Early spring planting and fall gardening can be a challenge. Fortunately , there are ways to extend your season in early spring and fall/winter. When many gardeners still have their feet up and reading, you can get the jump on your spring garden with a low tunnel and when most producers roll up the garden after the first frost you can extend your season into the winter as well with low tunnels.

Low Tunnels used in high tunnels to protect young plants from cold nights.


Low tunnels, also known as quick hoops, are made of 10-ft. galvanized electrical conduit that is bent into 6-ft. diameter half circles. The ends of the hoops are stuck in to the ground 6 to 12 in. on each side and then covered with either a floating row cover or plastic.

Like a temporary micro-greenhouse – which allows  growing food and flower crops throughout the winter, it will also allows gardeners to start more crops in trays .

Beets, carrots, spinach, arugula, and kale under the covers may thrive until  late December and January. At that point, you may have rips in your cloth or plastic. Keeping covers tight and well anchored are key to avoiding rips, but once one starts, it’s impossible to stop it.

Building Materials

  • 3 x 10′ lengths of electrical conduit
  • A low-hoop bender
  • 8 x 2′ rebar stakes
  • A sheet of greenhouse plastic, 10′ long and 10′ wide (check your local garden supply store)
  • A big ball o’ twine
  • A hammer


You will need a hoop bender. This is available through Johnny’s Select Seeds. It will run you about $59 and will be your most expensive part. The bender comes with great instructions.


Mark 6 small holes in the ground where each end of the three hoops will sit on its own rebar stake. The holes should be 2.5 feet apart on the length of the tunnel, and 4 feet across from one another. For longer tunnels, it’s recommended that you space hoops about 5 – 7 feet apart.


Hammer Your Rebar into the Ground

Now that you have your holes outlined, pound your rebar into your outlined holes with your hammer, each about halfway into the ground. Your hoops should be 2.5 feet apart from one another, and 4 feet across if your tunnel is 6′ or less, 5-7 ft across if longer.

Tie an Anchor

Take a small piece of twine and tie a small loop around the middle of each rebar stake. You want the loop to be able to rest loosely at ground level. These small loops will serve as anchors when you tie down your plastic.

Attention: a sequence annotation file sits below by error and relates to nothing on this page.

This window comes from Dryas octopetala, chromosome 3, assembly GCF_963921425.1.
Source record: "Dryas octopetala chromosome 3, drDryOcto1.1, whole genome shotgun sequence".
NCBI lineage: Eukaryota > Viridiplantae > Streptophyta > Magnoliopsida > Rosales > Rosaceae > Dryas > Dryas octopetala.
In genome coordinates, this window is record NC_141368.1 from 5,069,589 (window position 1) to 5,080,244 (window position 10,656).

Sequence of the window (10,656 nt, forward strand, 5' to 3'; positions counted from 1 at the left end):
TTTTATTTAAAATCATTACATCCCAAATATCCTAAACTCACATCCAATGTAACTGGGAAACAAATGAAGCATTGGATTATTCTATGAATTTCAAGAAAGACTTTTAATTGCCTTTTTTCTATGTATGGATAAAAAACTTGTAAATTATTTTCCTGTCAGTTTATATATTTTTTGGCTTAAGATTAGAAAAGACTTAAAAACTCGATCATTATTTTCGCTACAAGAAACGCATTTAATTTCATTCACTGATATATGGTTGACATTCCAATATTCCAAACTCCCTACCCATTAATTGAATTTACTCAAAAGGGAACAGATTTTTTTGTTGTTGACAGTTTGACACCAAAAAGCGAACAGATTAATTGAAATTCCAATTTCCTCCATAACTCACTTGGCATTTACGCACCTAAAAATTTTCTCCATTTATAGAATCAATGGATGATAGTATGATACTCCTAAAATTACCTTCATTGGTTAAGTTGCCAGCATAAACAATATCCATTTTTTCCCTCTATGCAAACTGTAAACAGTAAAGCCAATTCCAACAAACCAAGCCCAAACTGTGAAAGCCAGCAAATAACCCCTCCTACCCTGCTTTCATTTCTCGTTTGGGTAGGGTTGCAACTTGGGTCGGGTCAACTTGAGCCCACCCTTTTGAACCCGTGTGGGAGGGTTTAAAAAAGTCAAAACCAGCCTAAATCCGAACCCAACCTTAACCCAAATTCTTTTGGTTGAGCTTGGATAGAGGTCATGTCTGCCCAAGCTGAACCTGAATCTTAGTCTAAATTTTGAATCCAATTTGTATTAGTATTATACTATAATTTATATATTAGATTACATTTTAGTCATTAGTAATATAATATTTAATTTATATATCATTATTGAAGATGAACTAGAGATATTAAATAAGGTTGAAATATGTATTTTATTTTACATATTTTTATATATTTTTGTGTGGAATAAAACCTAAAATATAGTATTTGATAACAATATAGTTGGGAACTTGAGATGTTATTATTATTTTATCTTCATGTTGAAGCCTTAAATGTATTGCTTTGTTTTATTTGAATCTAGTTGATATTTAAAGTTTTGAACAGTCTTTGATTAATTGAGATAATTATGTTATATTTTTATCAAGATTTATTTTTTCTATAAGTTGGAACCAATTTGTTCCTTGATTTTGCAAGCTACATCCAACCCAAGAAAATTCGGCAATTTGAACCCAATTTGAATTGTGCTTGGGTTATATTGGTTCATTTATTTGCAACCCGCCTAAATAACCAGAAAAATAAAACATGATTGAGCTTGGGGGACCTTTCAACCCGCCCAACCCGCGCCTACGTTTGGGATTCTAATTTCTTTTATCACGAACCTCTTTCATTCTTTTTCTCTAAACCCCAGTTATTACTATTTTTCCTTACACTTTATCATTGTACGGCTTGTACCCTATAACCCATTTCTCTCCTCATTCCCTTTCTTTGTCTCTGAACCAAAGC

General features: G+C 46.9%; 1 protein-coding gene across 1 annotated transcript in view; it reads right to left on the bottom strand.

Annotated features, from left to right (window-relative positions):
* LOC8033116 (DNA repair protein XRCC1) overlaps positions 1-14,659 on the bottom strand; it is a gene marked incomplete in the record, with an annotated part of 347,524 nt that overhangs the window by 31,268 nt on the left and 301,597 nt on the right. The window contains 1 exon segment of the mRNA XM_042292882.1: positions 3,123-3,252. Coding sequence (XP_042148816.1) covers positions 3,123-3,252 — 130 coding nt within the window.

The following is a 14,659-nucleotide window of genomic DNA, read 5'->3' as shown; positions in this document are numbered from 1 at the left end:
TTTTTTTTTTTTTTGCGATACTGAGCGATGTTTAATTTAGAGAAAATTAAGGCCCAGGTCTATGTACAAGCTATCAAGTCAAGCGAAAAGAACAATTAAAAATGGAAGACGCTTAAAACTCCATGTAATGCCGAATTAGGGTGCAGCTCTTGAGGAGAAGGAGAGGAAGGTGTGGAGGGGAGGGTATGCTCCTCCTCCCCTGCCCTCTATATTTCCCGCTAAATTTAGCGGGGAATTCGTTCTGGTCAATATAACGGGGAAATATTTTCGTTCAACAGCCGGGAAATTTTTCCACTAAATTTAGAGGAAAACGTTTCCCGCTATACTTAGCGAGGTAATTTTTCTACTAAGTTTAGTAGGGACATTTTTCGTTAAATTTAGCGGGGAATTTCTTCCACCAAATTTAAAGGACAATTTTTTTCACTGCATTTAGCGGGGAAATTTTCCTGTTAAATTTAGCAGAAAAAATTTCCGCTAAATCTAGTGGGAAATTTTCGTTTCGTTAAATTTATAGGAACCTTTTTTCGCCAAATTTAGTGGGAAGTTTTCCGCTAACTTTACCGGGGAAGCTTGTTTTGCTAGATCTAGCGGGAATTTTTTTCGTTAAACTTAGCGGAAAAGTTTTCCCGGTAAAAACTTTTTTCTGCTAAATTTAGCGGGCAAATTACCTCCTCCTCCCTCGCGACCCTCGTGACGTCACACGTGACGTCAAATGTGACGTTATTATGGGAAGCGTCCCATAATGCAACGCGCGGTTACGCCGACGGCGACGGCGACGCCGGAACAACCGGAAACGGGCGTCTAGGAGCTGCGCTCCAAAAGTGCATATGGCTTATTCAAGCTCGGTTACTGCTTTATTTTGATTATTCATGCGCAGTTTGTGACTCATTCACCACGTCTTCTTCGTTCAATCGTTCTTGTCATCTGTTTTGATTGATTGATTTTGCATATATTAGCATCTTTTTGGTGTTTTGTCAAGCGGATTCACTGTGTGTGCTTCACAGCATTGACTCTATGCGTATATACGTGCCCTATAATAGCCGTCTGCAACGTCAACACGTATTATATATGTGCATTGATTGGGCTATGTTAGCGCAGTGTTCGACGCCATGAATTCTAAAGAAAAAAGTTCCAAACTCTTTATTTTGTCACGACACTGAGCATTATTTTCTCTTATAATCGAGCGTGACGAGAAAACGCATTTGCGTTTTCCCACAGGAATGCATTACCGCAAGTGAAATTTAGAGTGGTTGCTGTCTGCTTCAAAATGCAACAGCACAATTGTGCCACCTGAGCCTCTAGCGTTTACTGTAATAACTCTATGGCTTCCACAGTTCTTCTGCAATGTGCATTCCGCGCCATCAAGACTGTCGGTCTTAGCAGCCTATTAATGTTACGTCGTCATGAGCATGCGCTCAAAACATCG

Put Your Hoops in Place

Put your  hoops in place by sliding them on top of the rebar until they hit the ground. You now have the skeleton of your low tunnel greenhouse.

Tie a Ridgeline

Create a ridgeline by tying one long length of twine to the top center of each hoop. Make sure your line is taut. This ridgeline will link the tops of your hoops together and help support your plastic when you drape it over the structure.


Stretch your plastic over the hoops and twine, making sure it’s even on all sides. On the two long sides of the structure your plastic should just reach the ground, but on the front and back end you will have a few extra feet.

 Tie Down the Ends

Grab your two remaining rebar stakes. One will be used at the front of the tunnel and one at the back. Stand at the front of the tunnel, facing the first hoop, looking down the length of the tunnel. The extra plastic on this end should be gathered just in front of your feet. Now step back about two feet from the hoop and pound your rebar stake halfway into the ground, centered in the middle of the hoop but a few feet out from it, and angled slightly away from the tunnel. Next, take a length of twine and tightly tie the top center of the hoop (right where your ridgeline ends) to the bottom of your newly placed rebar stake, pulling it tight to hold the end of your tunnel in place . An even sturdier option would be to use a wire and tension bolt kit for this step. You can then gather the extra plastic, twist it a bit, loop it around the rebar (sitting on top of the twine you just tied) and tie it in place with some twine. Repeat this whole process on the back end of the tunnel.

 Tie Down the Plastic of the Low Tunnel Greenhouse

There are many ways to do this and you should feel free to create your own. This is the method I learned and it works best with a partner. The basic concept is to have you and your partner stand on either side of the hoop and essentially toss the twine back and forth over the top of the tunnel and then pass the twine through those small anchor loops you tied around each rebar stake. Refer to my pictures to get a sense of the pattern I’m describing. For a more in-depth explanation of my method, please see the excerpt at the end of this post.



Harvesting from a low tunnel is not as convenient as harvesting from a greenhouse or high tunnel, as it’s usually quite muddy and cold in the field, but the cost of a low tunnel is so much less, it’s worth it. If you find that you are serious about extending your seasons, you may want to investigate high tunnels.